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Ian William Craig | Kago – Split Series 24 Review

Shamanic pulls from Canadian ambient and Estonian folk corners of the globe.

Sounds like…

Where primal ambience and digital buzz collide.

The review

FatCat Records have had a long-standing series over their 25-year tenure of being a record label. The Brighton based label run a ‘Split 12″ Series’ that paired artists together on A/B sides of challenging and inventive music. This marks FatCat’s final entry into the series and here they bring together Candian composer Ian William Craig and Estonian poet Kago.

The result is an A side from Craig that reminds me of Akira Yamaoka’s Silent Hill soundtracks. The single track is over 18 minutes long and features a strange buzzing bass throb. It sounds primal and like it’s been infused with chants and cave ambience. As the track gets more aggressive and atonal over its length, pipes ring out like bleeding sirens and remind me of Shinto music too. It isn’t an easy listen. After its obscure opening, it grinds at your skill to become quite intense for its climax. Fans of horror soundtracks, dark ambient and shamen electronica will likely find a lot to love here.

cover art for 'Split Series 24'
Cover for ‘Split Series 24’

The flipside is that Kago’s music may be initially more melodic but over the course of seven shorter pieces, they too are just as primal. Runic tracks that call out Estonian heritage run alongside ambient tape whirls that spiral into ping-ponging frequencies of noise. Then there are other pieces that led with melodic guitar or glassy fretted plucks that have been distressed by time and echo. By far the cutest and strangest is ‘Tetemats 2’ which features dualling vocals of Kago and a child they are singing Estonian folk songs. Kago calls these renditions ‘dictaphone shamanism’. I find them creepy cute.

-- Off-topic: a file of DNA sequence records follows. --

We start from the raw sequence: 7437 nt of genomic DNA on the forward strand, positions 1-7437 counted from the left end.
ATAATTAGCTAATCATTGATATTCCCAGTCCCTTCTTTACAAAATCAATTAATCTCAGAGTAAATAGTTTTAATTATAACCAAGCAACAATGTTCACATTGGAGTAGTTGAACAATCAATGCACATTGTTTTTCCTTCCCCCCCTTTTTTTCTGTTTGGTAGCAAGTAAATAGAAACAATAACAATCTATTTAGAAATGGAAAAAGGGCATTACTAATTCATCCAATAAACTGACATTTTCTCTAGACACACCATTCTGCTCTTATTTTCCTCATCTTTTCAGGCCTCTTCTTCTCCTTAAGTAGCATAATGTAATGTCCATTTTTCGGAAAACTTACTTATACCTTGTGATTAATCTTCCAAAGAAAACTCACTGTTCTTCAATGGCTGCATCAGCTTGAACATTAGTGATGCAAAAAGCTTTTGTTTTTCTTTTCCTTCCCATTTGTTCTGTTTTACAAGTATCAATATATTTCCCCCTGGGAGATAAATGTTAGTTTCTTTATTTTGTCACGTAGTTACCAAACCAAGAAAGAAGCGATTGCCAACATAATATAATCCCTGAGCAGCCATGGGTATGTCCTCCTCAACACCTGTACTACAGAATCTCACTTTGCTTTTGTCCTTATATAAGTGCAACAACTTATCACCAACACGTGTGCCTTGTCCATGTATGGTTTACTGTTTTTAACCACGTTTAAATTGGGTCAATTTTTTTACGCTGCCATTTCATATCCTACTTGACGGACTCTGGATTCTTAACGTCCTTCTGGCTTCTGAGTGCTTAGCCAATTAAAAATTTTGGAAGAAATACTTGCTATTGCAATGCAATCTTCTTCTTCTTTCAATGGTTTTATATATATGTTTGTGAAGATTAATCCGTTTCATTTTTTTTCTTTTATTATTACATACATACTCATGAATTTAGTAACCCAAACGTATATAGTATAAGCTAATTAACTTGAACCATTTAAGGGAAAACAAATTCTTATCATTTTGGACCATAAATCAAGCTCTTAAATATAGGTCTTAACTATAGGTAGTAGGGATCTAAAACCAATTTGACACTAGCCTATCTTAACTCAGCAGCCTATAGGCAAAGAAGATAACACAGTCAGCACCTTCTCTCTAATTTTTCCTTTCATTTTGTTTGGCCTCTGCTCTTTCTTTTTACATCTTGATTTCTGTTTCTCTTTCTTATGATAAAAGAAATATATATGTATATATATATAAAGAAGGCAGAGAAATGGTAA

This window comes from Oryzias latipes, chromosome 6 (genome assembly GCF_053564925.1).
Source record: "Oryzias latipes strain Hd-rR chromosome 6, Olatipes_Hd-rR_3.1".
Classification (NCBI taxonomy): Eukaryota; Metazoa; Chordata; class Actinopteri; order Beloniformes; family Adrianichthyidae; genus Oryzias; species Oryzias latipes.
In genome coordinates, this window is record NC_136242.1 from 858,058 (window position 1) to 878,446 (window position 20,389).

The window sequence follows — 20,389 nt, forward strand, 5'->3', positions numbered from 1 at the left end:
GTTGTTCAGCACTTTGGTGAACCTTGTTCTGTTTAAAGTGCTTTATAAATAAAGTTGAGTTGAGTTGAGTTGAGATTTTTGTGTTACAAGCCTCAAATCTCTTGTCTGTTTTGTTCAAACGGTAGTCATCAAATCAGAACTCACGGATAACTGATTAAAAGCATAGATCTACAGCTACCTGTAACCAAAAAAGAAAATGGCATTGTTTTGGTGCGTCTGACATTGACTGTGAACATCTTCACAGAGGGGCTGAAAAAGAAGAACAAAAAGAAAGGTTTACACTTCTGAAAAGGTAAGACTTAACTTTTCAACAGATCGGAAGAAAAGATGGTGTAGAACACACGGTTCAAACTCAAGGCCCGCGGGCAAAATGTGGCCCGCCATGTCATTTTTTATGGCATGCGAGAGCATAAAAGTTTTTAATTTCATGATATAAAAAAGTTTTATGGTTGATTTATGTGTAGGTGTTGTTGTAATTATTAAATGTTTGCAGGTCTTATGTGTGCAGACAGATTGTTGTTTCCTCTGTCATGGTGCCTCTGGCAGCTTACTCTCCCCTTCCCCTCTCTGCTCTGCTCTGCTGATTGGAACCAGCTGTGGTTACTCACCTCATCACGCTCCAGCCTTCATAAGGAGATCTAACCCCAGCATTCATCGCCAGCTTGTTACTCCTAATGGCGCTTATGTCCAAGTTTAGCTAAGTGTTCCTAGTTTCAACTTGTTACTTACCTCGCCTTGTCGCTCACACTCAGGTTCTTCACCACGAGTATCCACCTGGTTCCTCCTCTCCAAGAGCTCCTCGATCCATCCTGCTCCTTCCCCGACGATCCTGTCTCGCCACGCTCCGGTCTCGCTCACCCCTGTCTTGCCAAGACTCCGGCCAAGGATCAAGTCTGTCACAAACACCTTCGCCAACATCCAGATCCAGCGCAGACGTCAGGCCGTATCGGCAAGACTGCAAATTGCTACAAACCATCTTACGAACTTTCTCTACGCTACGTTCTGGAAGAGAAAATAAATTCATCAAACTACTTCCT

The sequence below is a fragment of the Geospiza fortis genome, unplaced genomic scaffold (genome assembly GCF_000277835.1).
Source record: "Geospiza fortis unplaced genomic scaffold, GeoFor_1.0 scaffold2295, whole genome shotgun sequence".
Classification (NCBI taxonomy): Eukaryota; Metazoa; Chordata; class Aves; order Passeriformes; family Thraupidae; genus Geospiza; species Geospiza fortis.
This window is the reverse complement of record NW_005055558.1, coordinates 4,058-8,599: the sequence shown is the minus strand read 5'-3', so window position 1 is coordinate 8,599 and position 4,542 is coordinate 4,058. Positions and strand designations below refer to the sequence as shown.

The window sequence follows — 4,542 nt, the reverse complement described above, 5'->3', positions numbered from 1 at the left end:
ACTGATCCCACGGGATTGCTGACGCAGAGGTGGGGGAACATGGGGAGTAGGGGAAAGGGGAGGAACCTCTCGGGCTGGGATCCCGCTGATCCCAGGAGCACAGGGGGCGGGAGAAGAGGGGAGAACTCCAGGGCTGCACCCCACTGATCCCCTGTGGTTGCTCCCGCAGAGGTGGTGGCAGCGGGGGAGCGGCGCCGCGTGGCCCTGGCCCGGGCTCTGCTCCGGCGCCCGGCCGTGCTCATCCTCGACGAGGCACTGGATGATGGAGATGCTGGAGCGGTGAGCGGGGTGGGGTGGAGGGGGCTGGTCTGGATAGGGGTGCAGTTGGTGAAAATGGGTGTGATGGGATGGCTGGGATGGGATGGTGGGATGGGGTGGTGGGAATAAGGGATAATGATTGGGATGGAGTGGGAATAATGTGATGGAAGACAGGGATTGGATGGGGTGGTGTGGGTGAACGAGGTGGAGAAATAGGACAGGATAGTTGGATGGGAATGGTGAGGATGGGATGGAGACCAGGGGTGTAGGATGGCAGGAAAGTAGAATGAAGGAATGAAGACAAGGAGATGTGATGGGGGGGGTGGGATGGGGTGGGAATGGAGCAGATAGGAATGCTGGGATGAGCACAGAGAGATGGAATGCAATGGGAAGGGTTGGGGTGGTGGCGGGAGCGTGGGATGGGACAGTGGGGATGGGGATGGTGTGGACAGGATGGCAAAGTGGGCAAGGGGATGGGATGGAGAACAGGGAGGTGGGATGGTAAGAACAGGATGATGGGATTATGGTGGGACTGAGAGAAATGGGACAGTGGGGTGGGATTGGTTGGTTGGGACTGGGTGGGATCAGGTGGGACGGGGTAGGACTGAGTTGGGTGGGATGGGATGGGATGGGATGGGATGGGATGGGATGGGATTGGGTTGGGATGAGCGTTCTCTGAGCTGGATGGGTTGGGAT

A strange, off-kilter and typically unusual way to bow out of a long-standing series running back to 1997, ‘Split Series 24’ signs off with something angular and wonderful. The way that Ian William Craig and Kago tackle ambient noise feel initially sound worlds apart. When you dig deeper, they are both pulling from different primal places and displaying them in raw sound bites for you to see – glory and warts combined. Is it for everyone? Hell no, but then that’s always been the FatCat way and that’s why they continue to garner respect and intrigue in equal measure.

Recommended track: Kröösnomi

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Ian William Craig and Kago - Split Series 24



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